I need to see how to make a certain development, and did not find any reference to do, the only quote I found, so is the following, I know (have shown)

$$ \pi(m)=-1+\sum_{j=1}^{m} F(j) $$ with $$F(j)=\left[ \cos^2 \pi\frac{(j-1)!+1}{j}\right]$$ and also I have to $$ \pi(m)=\sum_{j=1}^{m} H(j) $$ for all $ m\ge2 $, at where $$ H(j)=\dfrac{\sin^2\pi\dfrac{((j-1)!)^2}{j}}{\sin^2\dfrac{\pi}{j}} $$

this second part also fails to prove if someone wants to put some demonstration would be very happy, but the focus is the same demonstration that the nth prime number is given by

$$ p_n=1+\sum_{m=1}^{2^n} \left[\left(\frac{n}{\sum_{j=1}^{m} F(j)} \right )^{1/n} \right ]$$

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    $\begingroup$ Can you ask a clearer question. "I need to see how to make a certain development..." is the closest to a question in the above, but it is unclear what you mean by it. $\endgroup$ Oct 27, 2015 at 13:31
  • $\begingroup$ @ Thomas Andrews Perhaps because of the language, but what I mean is I need a reference / book / article or a demonstration, as it does not find any. Excuse me. $\endgroup$ Oct 27, 2015 at 13:34
  • $\begingroup$ @marcelolpjunior Is the question, Are the indicated formulas for $\pi(m)$ and $p_n$ correct? $\endgroup$ Oct 27, 2015 at 13:35
  • $\begingroup$ Possible duplicate of Formula for prime counting function $\endgroup$
    – David K
    Oct 27, 2015 at 13:38
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    $\begingroup$ Ah, well, you see this is why it is important to be clear what the question is. You say "I have to" with regard to $H(j)$, but you are less clear about the need to show the formula for $p_n$. $\endgroup$
    – David K
    Oct 27, 2015 at 13:44

1 Answer 1


The key fact in the formulae above is Wilson's theorem:

If $n$ is prime, then $(n-1)!+1$ is divisible by $n$.

And the slightly more obvious:

If $n$ is composite, then $(n-1)!$ is divisible by $n$.

Let's state upfront, though: These formula are essentially "nonsense," in that they add zero knowledge beyond our knowledge from Wilson's theorem, and are certainly not computationally useful.

Formula 1

$$\theta_j = \pi\frac{(j-1)!+1}{j}$$

will be a multiple of $\pi$ if $j$ is prime, and something else if $j$ is not prime. So $\cos^2\theta_j = 1$ if $j$ is prime and otherwise it is some value in $[0,1)$ so

$$\left\lfloor \cos^2\theta_j \right\rfloor = \begin{cases}1&\text{if $j$ is prime or $j=1$}\\ 0&\text{if $j$ composite} \end{cases}$$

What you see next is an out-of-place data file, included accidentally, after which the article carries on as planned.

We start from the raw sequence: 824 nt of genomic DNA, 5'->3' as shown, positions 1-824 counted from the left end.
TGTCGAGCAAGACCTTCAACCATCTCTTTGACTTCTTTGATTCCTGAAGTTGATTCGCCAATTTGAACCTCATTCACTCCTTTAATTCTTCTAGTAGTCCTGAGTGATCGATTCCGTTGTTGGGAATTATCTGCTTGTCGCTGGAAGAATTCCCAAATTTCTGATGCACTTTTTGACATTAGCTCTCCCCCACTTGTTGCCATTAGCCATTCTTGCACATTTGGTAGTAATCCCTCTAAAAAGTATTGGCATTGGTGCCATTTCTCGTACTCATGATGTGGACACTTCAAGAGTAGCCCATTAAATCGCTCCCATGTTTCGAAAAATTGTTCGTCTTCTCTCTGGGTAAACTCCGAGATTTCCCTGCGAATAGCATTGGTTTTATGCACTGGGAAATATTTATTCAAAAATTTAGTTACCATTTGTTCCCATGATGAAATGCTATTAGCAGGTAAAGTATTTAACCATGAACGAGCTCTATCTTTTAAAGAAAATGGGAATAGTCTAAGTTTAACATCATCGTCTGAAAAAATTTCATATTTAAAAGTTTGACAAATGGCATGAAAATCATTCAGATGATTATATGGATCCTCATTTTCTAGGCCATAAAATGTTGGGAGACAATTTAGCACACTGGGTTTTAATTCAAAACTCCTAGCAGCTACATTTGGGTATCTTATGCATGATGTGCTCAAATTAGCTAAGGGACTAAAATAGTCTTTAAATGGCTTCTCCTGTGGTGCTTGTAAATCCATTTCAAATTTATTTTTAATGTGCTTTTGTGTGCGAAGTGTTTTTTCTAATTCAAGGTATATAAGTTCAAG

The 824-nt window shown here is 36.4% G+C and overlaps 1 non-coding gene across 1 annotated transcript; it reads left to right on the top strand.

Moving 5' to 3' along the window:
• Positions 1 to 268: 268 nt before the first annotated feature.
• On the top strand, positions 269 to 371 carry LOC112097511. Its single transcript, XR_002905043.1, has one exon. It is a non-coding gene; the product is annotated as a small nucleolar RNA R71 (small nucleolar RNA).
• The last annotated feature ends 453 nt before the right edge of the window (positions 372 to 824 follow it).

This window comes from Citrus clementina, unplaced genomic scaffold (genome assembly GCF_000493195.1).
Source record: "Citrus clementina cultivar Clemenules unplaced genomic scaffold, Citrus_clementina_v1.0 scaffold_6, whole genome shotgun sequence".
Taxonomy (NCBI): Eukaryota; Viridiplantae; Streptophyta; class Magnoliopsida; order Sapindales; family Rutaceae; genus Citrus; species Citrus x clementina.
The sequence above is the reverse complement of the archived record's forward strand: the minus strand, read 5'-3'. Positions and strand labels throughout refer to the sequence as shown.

The case $j=1$ is why there is a $-1$ added to the sum above.

Formula 2

The second case has $H(j)=F(j)$ for $j>1$. It's not actually defined when $j=1$, so you'd have to deal with that to fix it.

If $j$ is composite, then $\pi\frac{(j-1)!^2}{j}$ is a multiple of $\pi$, so the numerator is zero, so $H(j)=0$.

When $j$ is prime, then $\pi\frac{(j-1)!^2}{j} = \frac{\pi}{j}+M\pi$ for some integer $M$, so the sine of this angle is $\pm\sin \frac{\pi}{j}$, and therefore the square of the quotient is $1$.

Formula 3

The last formula can be rewritten as:

$$p_n=1+\sum_{m=1}^{2^n} \left\lfloor\left(\frac{n}{1+\pi(m)} \right )^{1/n} \right\rfloor$$

But it is easy to show that $n^{1/n}<2$ for all $n$, and thus

$$\left\lfloor\left(\frac{n}{1+\pi(m)} \right )^{1/n}\right\rfloor=\begin{cases}1&\text{if }\pi(m)<n\\ 0&\text{otherwise} \end{cases}$$

Since the first $n$ primes are known to be less than $2^n$, this sum counts all $m$ with $\pi(m)<n$, which is is $p_n-1$. Adding $1$ gives $p_n$.

  • $\begingroup$ Just do not understand where you put it $n^{1/n}<1$. $\endgroup$ Oct 27, 2015 at 17:55
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    $\begingroup$ @marcelolpjunior Whoops, that statement is wrong, should be $n^{1/n}<2$. Fixed. Thanks! $\endgroup$ Oct 27, 2015 at 17:56
  • $\begingroup$ I thank you. I can prove it by induction? Making for $n = 1$ is valid, taking $n = k$ to true, can I use inequality $(k+1)^{1/(k+1)}<k^{1/(k+1)}<k^{1/k}<2$? $\endgroup$ Oct 27, 2015 at 18:14
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    $\begingroup$ It's easer to use calculus, and show that $x^{1/x}$ has a maximum at $x=e$, and then show that $e^{1/e}<2$. $\endgroup$ Oct 27, 2015 at 18:15
  • $\begingroup$ $4$ does not divide $(4-1)!$ $\endgroup$ Dec 13, 2019 at 19:08

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